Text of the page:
Oral Presentation Australian Society for Microbiology Annual Scientific Meeting 2019

Laboratory-based surveillance of Clostridium difficile infection in the Australian healthcare and community settings in 2015 (#56)

Stacey Hong 1 2 , Steven Giglio 3 , Peter G Huntington 4 , Tony M Korman 5 , Despina Kotsanas 5 , Casey V Moore 6 , Graeme Nimmo 7 , Narelle George 7 , Louise Prendergast 8 , Jenny Robson 9 , Rodney McDougall 9 , Lynette Waring 8 , Christine Hemphill 8 , Michael C Wenrhahn 10 , Gerhard F Weldhagen 6 , Richard M Wilson 3 , Thomas V Riley 1 2 11 12 , Daniel R Knight 2
  1. School of Biomedical Sciences, University of Western Australia, Perth, Western Australia, Australia
  2. Medical, Molecular and Forensic Sciences, Murdoch University, Perth, Western Australia, Australia
  3. Microbiology, Australian Clinical Labs, Adelaide, South Australia, Australia
  4. Microbiology, NSW Health Pathology - Royal North Shore Hospital, Sydney, New South Wales, Australia
  5. Monash Infectious Diseases, Monash Health - Monash Medical Centre, Melbourne, Victoria, Australia
  6. Microbiology and Infectious Diseases Laboratories, SA Pathology, Adelaide, South Australia, Australia
  7. Pathology Queensland, Royal Brisbane and Women's Hospital, Brisbane, Queensland, Australia
  8. Microbiology, Melbourne Pathology, Melbourne, Victoria, Australia
  9. Microbiology, Sullivan Nicolaides Pathology, Brisbane, Queensland, Australia
  10. Microbiology, Douglass Hanly Moir Pathology, Sydney, NSW, Australia
  11. School of Medical and Health Sciences, Edith Cowan University, Perth, Western Australia, Australia
  12. Microbiology, PathWest Laboratory Medicine, Perth, Western Australia , Australia


Objectives: As part of the ongoing national Clostridium difficile Antimicrobial Resistance Surveillance (CDARS) study, we sought to describe the molecular epidemiology of C. difficile infection (CDI) in the Australian healthcare and community settings in 2015.


Methods: Ten laboratories across Australia; one private and one public laboratory from five states submitted isolates of C. difficile or PCR positive stool samples during two collection periods for summer/autumn (February-March; CDARS phase 4) and winter/spring (August-September/ CDARS phase 5) 2015. C. difficile was characterized by PCR for toxin genes and ribotyping.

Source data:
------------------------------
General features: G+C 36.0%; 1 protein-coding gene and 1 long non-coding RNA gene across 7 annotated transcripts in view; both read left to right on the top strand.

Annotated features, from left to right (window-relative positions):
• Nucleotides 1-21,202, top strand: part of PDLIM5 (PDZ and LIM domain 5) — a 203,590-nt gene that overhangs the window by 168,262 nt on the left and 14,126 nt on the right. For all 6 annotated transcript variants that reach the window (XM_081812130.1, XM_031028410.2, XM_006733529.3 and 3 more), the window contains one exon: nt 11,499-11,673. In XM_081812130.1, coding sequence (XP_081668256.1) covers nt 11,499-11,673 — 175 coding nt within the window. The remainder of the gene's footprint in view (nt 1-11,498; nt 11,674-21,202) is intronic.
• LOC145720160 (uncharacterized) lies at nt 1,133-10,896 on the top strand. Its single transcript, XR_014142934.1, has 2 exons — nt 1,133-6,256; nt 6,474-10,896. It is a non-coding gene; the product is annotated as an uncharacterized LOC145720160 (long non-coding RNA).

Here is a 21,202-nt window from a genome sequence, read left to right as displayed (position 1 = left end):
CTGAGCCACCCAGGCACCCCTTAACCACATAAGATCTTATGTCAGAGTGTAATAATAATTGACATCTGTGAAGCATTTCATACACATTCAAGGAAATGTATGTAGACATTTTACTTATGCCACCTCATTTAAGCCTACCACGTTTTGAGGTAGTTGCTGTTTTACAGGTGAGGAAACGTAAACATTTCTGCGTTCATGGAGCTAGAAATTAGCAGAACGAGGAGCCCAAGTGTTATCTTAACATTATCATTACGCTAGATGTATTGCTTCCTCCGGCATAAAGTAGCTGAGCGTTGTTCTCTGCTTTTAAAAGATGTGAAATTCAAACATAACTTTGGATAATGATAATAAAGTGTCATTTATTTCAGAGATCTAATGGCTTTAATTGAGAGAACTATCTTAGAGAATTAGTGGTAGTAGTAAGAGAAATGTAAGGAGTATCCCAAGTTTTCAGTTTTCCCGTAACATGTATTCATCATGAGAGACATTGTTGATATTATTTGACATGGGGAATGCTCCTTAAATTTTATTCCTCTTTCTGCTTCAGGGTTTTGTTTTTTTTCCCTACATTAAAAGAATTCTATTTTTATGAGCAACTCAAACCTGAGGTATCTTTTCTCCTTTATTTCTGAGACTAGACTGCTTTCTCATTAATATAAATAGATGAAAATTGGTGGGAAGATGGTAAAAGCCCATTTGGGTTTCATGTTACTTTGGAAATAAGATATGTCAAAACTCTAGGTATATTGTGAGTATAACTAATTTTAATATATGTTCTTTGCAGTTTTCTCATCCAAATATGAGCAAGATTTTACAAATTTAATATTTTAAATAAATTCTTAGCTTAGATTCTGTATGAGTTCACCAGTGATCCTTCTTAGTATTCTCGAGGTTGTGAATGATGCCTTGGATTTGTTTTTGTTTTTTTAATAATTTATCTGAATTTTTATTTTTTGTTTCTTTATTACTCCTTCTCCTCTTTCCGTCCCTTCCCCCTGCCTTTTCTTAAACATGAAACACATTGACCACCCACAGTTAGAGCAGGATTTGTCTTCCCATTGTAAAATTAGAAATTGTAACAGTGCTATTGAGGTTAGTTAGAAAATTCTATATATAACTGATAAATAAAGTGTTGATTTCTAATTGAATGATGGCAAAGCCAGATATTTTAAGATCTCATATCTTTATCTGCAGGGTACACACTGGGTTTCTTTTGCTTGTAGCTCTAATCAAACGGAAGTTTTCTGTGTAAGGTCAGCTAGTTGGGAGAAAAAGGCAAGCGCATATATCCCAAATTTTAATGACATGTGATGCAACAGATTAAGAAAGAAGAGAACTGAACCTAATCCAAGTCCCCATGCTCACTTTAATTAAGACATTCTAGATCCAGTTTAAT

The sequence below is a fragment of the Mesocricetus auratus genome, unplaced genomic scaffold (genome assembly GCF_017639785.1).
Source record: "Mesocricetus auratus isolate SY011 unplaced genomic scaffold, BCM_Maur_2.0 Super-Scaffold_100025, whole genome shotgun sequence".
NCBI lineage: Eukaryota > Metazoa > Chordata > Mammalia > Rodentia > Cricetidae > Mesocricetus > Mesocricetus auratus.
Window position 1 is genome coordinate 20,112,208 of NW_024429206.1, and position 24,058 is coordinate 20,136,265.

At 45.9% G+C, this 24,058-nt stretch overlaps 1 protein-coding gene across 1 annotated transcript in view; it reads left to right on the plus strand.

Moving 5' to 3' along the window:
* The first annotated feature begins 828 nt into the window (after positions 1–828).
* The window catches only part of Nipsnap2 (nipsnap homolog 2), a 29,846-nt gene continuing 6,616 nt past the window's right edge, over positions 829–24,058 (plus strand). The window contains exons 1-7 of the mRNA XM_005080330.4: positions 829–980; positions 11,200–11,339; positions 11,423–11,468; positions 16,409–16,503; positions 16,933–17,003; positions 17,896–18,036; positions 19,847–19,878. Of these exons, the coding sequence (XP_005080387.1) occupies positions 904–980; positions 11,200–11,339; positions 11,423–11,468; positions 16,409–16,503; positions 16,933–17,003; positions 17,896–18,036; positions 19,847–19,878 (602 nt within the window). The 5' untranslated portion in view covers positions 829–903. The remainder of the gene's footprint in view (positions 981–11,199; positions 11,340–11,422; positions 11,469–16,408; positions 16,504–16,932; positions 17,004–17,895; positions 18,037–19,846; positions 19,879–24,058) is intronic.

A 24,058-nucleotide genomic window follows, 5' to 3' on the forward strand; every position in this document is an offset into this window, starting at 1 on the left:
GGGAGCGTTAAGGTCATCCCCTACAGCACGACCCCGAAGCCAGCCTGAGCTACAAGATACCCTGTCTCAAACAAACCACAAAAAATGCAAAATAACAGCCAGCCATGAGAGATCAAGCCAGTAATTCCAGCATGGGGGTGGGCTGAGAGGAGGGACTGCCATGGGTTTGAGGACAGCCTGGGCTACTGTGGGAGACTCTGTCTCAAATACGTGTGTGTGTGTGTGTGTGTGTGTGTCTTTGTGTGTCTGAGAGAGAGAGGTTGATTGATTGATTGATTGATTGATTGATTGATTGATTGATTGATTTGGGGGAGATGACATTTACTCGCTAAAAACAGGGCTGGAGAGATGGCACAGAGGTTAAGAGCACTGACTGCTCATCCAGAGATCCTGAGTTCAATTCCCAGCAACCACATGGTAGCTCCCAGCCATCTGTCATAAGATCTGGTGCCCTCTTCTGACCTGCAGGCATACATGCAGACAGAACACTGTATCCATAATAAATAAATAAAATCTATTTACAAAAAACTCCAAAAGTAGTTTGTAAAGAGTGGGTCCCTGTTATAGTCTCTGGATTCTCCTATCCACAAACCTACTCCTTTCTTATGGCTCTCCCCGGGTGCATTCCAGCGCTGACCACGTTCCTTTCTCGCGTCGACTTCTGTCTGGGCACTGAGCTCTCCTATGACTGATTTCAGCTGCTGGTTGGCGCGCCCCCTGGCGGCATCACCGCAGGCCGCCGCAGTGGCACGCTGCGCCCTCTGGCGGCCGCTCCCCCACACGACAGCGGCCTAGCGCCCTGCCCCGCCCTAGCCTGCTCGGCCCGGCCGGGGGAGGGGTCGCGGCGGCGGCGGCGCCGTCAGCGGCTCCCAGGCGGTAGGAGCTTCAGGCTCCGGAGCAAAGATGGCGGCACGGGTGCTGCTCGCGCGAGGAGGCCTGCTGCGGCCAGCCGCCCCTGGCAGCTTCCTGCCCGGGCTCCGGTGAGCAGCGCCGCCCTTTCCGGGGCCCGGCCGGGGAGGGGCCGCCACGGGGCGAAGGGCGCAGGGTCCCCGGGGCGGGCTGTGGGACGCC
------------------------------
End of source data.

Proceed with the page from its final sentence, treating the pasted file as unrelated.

Results: A total of 307 eligible samples were received, of which 45% and 47% of the total collected were submitted by private laboratories from the two collection periods, respectively. From these samples, 285 isolates of C. difficile [WA (n=58), VIC (n= 55), SA (n=53), QLD (n=61) and NSW (n=56)] were recovered. PCR ribotyping yielded 71 different ribotypes (RTs) and 76% of strains (218/285) were assigned to 1 of 30 internationally recognised RTs. The most prevalent RTs were 014/020 (31%, n=88), 056 (8%, n=22) and 002 (7%, n=21). Epidemic RTs 027 (n=1), 078 (n=3) and the recently emerged RT251 (n=1) were found, as well as a single isolate of RT017. The vast majority (88%) of strains were positive for the major toxin genes tcdA/B, of which 4% (n=12) were also positive for genes encoding binary toxin (cdtA/B) and 7% (n=20) were non-toxigenic strains. Similar distributions were seen for RTs between states, although phase 5 appeared to have increased numbers of RTs 056 (n= 5 vs. 17) and 002 (n=6 vs. 15).


Conclusions: A heterogeneous C. difficile strain population was identified in Australia. RT014/020 was the most prevalent C. difficile strain found in humans with CDI. This successful lineage is also the most common RT in pigs in Australia, suggesting a potential zoonotic reservoir for human CDI. Continuous surveillance of circulating C. difficile strains is important for tracking of prominent and emerging strain types.